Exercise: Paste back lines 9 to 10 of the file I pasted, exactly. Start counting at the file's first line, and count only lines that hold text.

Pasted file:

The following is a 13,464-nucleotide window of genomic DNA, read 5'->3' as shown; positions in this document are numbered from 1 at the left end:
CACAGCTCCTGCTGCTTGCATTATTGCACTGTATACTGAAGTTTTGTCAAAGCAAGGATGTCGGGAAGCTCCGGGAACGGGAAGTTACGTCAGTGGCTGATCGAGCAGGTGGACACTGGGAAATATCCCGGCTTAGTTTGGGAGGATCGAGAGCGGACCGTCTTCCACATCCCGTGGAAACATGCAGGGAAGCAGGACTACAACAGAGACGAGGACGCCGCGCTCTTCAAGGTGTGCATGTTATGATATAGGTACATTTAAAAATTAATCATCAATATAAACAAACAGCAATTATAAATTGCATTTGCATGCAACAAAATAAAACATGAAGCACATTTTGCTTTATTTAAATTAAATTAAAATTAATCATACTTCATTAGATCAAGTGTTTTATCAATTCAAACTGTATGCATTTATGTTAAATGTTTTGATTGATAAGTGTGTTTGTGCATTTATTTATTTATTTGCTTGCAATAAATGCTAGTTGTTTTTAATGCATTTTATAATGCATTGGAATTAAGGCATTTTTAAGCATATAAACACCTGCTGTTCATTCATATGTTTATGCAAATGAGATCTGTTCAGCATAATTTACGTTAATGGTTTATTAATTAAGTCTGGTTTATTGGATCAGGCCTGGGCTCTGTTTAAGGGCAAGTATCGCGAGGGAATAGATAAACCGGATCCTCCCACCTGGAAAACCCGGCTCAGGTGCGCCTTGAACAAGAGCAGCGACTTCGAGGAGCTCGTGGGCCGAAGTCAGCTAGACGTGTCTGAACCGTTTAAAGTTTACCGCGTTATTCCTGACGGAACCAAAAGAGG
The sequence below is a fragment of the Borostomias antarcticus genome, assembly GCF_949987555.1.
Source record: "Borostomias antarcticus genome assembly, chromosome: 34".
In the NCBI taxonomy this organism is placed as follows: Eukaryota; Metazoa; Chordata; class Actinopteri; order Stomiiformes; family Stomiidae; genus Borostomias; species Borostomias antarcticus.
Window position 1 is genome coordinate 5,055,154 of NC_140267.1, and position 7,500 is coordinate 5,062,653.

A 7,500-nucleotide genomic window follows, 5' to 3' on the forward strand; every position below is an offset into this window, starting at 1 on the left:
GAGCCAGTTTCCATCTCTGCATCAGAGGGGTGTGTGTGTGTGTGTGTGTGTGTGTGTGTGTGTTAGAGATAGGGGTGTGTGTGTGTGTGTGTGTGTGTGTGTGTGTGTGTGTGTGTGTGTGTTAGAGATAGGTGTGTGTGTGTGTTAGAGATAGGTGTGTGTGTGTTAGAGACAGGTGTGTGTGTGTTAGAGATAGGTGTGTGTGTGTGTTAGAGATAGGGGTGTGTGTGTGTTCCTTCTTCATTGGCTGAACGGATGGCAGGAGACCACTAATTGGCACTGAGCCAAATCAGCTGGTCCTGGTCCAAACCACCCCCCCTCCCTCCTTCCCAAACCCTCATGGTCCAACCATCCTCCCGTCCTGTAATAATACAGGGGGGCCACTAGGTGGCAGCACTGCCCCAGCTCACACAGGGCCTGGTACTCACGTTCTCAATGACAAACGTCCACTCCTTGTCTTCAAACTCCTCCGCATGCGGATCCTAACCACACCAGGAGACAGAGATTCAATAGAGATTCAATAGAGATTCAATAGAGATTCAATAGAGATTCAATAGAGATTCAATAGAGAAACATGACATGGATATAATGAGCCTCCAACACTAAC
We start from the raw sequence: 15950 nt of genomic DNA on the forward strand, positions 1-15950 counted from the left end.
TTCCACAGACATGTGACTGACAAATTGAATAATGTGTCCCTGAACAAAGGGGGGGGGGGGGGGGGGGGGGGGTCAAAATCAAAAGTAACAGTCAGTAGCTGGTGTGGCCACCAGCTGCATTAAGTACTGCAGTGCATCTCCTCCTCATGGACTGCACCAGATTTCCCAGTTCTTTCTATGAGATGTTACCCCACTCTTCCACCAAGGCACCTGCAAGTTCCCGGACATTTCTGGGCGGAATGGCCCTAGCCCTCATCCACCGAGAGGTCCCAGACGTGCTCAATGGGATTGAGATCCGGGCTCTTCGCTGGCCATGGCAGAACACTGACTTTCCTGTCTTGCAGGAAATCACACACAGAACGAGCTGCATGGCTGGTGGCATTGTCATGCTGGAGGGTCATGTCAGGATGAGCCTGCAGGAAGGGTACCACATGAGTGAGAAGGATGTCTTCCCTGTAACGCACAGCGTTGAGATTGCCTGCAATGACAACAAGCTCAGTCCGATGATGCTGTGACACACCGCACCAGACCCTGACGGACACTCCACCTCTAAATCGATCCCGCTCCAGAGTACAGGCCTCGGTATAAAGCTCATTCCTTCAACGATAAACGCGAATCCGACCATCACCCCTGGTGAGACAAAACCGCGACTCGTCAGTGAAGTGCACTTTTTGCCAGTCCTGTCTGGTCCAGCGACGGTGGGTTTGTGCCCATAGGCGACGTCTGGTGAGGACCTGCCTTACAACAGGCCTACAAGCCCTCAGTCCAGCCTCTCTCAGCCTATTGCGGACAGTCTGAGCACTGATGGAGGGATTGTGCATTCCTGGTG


We start from the raw sequence: 15950 nt of genomic DNA on the forward strand, positions 1-15950 counted from the left end.
TTCCACAGACATGTGACTGACAAATTGAATAATGTGTCCCTGAACAAAGGGGGGGGGGGGGGGGGGGGGGGGTCAAAATCAAAAGTAACAGTCAGTAGCTGGTGTGGCCACCAGCTGCATTAAGTACTGCAGTGCATCTCCTCCTCATGGACTGCACCAGATTTCCCAGTTCTTTCTATGAGATGTTACCCCACTCTTCCACCAAGGCACCTGCAAGTTCCCGGACATTTCTGGGCGGAATGGCCCTAGCCCTCATCCACCGAGAGGTCCCAGACGTGCTCAATGGGATTGAGATCCGGGCTCTTCGCTGGCCATGGCAGAACACTGACTTTCCTGTCTTGCAGGAAATCACACACAGAACGAGCTGCATGGCTGGTGGCATTGTCATGCTGGAGGGTCATGTCAGGATGAGCCTGCAGGAAGGGTACCACATGAGTGAGAAGGATGTCTTCCCTGTAACGCACAGCGTTGAGATTGCCTGCAATGACAACAAGCTCAGTCCGATGATGCTGTGACACACCGCACCAGACCCTGACGGACACTCCACCTCTAAATCGATCCCGCTCCAGAGTACAGGCCTCGGTATAAAGCTCATTCCTTCAACGATAAACGCGAATCCGACCATCACCCCTGGTGAGACAAAACCGCGACTCGTCAGTGAAGTGCACTTTTTGCCAGTCCTGTCTGGTCCAGCGACGGTGGGTTTGTGCCCATAGGCGACGTCTGGTGAGGACCTGCCTTACAACAGGCCTACAAGCCCTCAGTCCAGCCTCTCTCAGCCTATTGCGGACAGTCTGAGCACTGATGGAGGGATTGTGCATTCCTGGTG